Image credit: American Chemical Society
Alzheimer's disease (AD) affects more than 35 million people, a number that is expected to increase in the coming years. Currently, Alzheimer's diagnoses rely on clinical neuropathologic assessment of amyloid-β (Aβ) peptide aggregates (plaques) and neurofibrillary tangles. But in this recent study, researchers reveal that an enzyme already implicated in a host of neural disorders could someday serve as a biomarker.
In the brains of patients with AD, amyloid peptides aggregate to form oligomers and plaques that are thought to be responsible for the disease symptoms. It is difficult to monitor Aβ aggregation in living animals and patients, and current methods to track it in patient brains are costly, have low resolution or require radiation.
Monoamine oxidase (MAO) is involved in many neurological disorders, such as depression. In addition, MAO is known to be associated with Alzheimer's, but studies establishing this relationship were only conducted in lab dishes and test tubes. To better understand MAO's association with AD, and to determine whether MAO levels could be used as a biomarker for the disease, scientists studied the protein in a mouse model of Alzheimer's.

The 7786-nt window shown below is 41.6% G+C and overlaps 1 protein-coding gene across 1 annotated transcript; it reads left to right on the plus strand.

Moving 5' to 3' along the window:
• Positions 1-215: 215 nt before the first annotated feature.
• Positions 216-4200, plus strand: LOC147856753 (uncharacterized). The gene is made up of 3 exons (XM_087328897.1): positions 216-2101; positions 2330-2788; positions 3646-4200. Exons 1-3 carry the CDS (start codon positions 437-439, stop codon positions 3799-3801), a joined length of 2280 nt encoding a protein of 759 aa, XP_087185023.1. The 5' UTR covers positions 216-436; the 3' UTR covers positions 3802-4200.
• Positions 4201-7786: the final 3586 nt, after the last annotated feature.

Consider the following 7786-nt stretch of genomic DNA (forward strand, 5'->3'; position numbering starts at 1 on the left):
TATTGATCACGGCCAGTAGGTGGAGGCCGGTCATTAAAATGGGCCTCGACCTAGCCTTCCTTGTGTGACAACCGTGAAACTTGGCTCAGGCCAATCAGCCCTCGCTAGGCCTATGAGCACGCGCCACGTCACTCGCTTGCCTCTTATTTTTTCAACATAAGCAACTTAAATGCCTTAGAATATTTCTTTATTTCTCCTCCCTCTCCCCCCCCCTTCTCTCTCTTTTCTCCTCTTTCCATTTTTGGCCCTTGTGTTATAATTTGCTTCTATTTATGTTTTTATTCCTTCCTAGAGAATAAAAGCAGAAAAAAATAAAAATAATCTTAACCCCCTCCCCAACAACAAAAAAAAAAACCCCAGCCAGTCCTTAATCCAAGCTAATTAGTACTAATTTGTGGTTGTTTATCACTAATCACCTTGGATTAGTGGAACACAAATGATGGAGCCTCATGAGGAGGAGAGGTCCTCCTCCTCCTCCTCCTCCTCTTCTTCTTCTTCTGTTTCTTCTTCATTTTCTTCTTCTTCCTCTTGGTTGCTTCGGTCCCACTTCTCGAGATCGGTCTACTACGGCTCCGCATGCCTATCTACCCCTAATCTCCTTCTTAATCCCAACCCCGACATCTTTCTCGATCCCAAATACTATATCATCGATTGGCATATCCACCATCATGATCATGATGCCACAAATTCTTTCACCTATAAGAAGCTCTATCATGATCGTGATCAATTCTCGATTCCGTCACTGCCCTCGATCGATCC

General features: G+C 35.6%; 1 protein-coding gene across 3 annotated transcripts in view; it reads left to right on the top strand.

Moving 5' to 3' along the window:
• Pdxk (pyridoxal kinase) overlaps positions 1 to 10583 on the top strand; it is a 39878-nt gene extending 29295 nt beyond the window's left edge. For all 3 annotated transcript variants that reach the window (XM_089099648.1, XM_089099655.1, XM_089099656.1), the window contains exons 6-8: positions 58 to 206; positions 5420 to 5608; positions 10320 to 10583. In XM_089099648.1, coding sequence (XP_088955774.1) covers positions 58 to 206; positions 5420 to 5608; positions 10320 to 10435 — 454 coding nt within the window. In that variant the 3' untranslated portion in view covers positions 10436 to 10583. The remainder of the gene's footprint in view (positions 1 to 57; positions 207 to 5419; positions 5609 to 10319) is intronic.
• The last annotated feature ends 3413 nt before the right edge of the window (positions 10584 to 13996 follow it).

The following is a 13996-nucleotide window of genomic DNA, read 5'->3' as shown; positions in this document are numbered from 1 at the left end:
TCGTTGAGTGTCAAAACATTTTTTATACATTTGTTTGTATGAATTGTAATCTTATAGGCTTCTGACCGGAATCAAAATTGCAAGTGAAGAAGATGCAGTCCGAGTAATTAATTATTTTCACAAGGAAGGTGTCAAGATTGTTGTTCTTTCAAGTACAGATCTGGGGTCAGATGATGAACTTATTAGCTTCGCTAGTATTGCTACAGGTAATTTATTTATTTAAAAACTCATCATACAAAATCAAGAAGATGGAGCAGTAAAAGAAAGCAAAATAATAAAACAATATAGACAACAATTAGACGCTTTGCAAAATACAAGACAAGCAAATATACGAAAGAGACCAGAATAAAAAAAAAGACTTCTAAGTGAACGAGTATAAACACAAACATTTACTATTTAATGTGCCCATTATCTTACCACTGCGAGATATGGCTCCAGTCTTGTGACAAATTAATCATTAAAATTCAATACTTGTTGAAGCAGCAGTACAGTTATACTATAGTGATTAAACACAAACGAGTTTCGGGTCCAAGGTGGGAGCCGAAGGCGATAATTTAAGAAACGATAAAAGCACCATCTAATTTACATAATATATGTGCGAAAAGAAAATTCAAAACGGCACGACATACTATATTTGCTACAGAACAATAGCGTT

The team devised an imaging tool to watch both Aβ and MAO at the same time in mice, and observed that as Aβ plaques increase (that is, as AD progresses), MAO activity also increases. The team also showed that there are three distinct phases of MAO activity that change along with AD progression: a slow initiation stage, a subsequent aggressive stage and finally a saturation stage. The authors say these results suggest that MAO could be helpful as a biomarker to someday diagnose and monitor the disease in patients, possibly using body fluids.